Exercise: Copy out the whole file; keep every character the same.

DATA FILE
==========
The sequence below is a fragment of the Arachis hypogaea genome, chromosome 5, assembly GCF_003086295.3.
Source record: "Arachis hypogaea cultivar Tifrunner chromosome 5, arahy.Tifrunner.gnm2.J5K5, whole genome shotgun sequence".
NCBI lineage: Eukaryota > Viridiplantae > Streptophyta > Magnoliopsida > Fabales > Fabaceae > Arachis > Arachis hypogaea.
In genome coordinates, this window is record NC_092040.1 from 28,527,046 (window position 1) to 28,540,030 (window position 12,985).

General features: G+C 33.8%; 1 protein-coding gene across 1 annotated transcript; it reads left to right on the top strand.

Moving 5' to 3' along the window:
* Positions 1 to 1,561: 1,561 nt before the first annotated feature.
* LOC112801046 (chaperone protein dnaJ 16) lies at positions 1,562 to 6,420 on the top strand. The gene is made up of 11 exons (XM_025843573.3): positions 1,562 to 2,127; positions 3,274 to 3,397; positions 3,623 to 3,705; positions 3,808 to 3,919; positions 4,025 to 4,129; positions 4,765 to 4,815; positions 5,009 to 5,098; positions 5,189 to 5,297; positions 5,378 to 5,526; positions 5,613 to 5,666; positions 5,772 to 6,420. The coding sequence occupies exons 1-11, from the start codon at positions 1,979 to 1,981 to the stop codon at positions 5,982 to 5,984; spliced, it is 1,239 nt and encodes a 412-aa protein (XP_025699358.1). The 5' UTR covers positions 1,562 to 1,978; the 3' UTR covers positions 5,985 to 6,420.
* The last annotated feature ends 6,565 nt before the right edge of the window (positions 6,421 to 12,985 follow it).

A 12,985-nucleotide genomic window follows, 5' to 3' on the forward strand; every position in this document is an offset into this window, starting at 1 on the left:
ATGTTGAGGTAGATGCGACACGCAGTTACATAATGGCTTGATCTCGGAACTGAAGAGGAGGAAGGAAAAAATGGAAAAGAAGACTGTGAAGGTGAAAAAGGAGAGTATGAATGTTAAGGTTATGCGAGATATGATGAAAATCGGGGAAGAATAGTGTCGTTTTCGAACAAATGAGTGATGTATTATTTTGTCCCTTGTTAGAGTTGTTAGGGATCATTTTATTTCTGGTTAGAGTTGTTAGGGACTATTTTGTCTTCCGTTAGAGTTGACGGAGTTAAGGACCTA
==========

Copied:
The sequence below is a fragment of the Arachis hypogaea genome, chromosome 5, assembly GCF_003086295.3.
Source record: "Arachis hypogaea cultivar Tifrunner chromosome 5, arahy.Tifrunner.gnm2.J5K5, whole genome shotgun sequence".
NCBI lineage: Eukaryota > Viridiplantae > Streptophyta > Magnoliopsida > Fabales > Fabaceae > Arachis > Arachis hypogaea.
In genome coordinates, this window is record NC_092040.1 from 28,527,046 (window position 1) to 28,540,030 (window position 12,985).

General features: G+C 33.8%; 1 protein-coding gene across 1 annotated transcript; it reads left to right on the top strand.

Moving 5' to 3' along the window:
* Positions 1 to 1,561: 1,561 nt before the first annotated feature.
* LOC112801046 (chaperone protein dnaJ 16) lies at positions 1,562 to 6,420 on the top strand. The gene is made up of 11 exons (XM_025843573.3): positions 1,562 to 2,127; positions 3,274 to 3,397; positions 3,623 to 3,705; positions 3,808 to 3,919; positions 4,025 to 4,129; positions 4,765 to 4,815; positions 5,009 to 5,098; positions 5,189 to 5,297; positions 5,378 to 5,526; positions 5,613 to 5,666; positions 5,772 to 6,420. The coding sequence occupies exons 1-11, from the start codon at positions 1,979 to 1,981 to the stop codon at positions 5,982 to 5,984; spliced, it is 1,239 nt and encodes a 412-aa protein (XP_025699358.1). The 5' UTR covers positions 1,562 to 1,978; the 3' UTR covers positions 5,985 to 6,420.
* The last annotated feature ends 6,565 nt before the right edge of the window (positions 6,421 to 12,985 follow it).

A 12,985-nucleotide genomic window follows, 5' to 3' on the forward strand; every position in this document is an offset into this window, starting at 1 on the left:
ATGTTGAGGTAGATGCGACACGCAGTTACATAATGGCTTGATCTCGGAACTGAAGAGGAGGAAGGAAAAAATGGAAAAGAAGACTGTGAAGGTGAAAAAGGAGAGTATGAATGTTAAGGTTATGCGAGATATGATGAAAATCGGGGAAGAATAGTGTCGTTTTCGAACAAATGAGTGATGTATTATTTTGTCCCTTGTTAGAGTTGTTAGGGATCATTTTATTTCTGGTTAGAGTTGTTAGGGACTATTTTGTCTTCCGTTAGAGTTGACGGAGTTAAGGACCTA